Editor’s note: After a “Classics” presentation, we add a summary here. The original announcement post remains below.
On November 26, Mary Beth Gamba introduced us to one of her “sheroes,” Peace Pilgrim, through readings and discussion of passages from the book Steps Toward Inner Peace. A pilgrimage is “a journey on foot and on faith,” and Peace Pilgrim covered 25,000 miles in her “second life” as a pilgrim, sharing a message of peace. Peace Pilgrim spent 28 years on this project, as well as 15 years preparing for it, seeking the “path” she was to follow. Later she reported that once you accept the new direction in which your life is led, “the struggle is over; nothing seems difficult.” Even health problems disappeared for her. It becomes a life in harmony with your own part in the overall pattern.
As inspiring as Peace Pilgrim’s ideas were, we found the discussion they stimulated among participants equally valuable. One person commented that “we are all on pilgrimages of various sorts,” and others agreed that life itself is or can become a pilgrimage. Knowing that Peace Pilgrim was called to this new life, someone said “to hear a calling, you have to be listening,” surely an important point as often “life gets in the way.”
The Episcopal Church can expect a few extra visitors, as two participants told us about the “conversations” on the walls there, where parishioners have been encouraged to report their meaningful conversations with others, practicing both listening and sharing in the interests of understanding and peace.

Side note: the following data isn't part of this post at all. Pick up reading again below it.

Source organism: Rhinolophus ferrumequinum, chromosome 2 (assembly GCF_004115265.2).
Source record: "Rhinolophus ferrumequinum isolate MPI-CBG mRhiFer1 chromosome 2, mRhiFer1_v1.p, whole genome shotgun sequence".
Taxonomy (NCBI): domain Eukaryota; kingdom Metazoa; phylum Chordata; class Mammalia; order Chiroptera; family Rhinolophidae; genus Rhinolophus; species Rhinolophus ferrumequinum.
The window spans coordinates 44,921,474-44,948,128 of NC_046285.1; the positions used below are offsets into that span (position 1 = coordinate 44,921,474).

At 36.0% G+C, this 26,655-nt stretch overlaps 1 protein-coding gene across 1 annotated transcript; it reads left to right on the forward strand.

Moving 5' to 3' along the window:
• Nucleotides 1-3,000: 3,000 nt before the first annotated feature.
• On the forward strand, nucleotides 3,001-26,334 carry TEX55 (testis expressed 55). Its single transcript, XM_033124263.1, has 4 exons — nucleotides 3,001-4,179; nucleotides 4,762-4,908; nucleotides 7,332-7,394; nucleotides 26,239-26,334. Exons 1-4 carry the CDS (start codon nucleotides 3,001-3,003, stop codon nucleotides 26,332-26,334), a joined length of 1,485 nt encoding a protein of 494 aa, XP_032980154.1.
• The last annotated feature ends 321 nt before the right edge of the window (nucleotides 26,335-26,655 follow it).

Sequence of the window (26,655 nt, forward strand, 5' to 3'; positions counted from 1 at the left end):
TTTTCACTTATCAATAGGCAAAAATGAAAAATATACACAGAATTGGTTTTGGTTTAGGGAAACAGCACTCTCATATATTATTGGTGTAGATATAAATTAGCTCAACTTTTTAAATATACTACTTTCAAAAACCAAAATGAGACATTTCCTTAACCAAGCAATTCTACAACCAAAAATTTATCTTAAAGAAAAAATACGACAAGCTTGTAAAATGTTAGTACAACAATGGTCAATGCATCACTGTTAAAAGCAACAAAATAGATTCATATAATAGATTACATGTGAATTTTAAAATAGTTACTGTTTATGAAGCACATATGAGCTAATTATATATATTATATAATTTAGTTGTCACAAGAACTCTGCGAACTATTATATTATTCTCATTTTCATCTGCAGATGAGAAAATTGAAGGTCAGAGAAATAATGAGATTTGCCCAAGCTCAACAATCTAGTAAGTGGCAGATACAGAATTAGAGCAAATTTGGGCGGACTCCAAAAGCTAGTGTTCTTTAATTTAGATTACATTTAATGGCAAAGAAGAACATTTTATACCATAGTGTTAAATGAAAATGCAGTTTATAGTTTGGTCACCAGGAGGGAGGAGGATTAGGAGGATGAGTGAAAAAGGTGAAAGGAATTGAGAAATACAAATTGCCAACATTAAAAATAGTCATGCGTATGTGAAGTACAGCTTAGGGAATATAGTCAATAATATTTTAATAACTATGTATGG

Read more about Peace Pilgrim below, and at Wikipedia.org.
Monday November 26, in the Classics in Religion series. This group is open to all and meets Mondays at 11 a.m. at the Penn Yan Public Library.
Peace Pilgrim walked more than 25,000 miles from 1953 to 1981 across the country spreading her message — “This is the way of peace: Overcome evil with good, falsehood with truth, and hatred with love.” Her pilgrimage covered the entire peace picture: peace among nations, groups, individuals, and the very important inner peace— because that is where peace begins. Carrying in her tunic pockets her only possessions, she vowed “I shall remain a wanderer until mankind has learned the way of peace, walking until given shelter and fasting until given food.”
Presented by: Mary Beth Gamba
Mary Beth has been a peace activist for many years. She has done peace walks from Atlanta, Georgia, to the School of the Americas at Fort Benning, as well as to Selma, Alabama, celebrating the 50th anniversary of the bridge crossing. She also plays cello in the New Horizons full orchestra and string orchestra in Rochester, NY.
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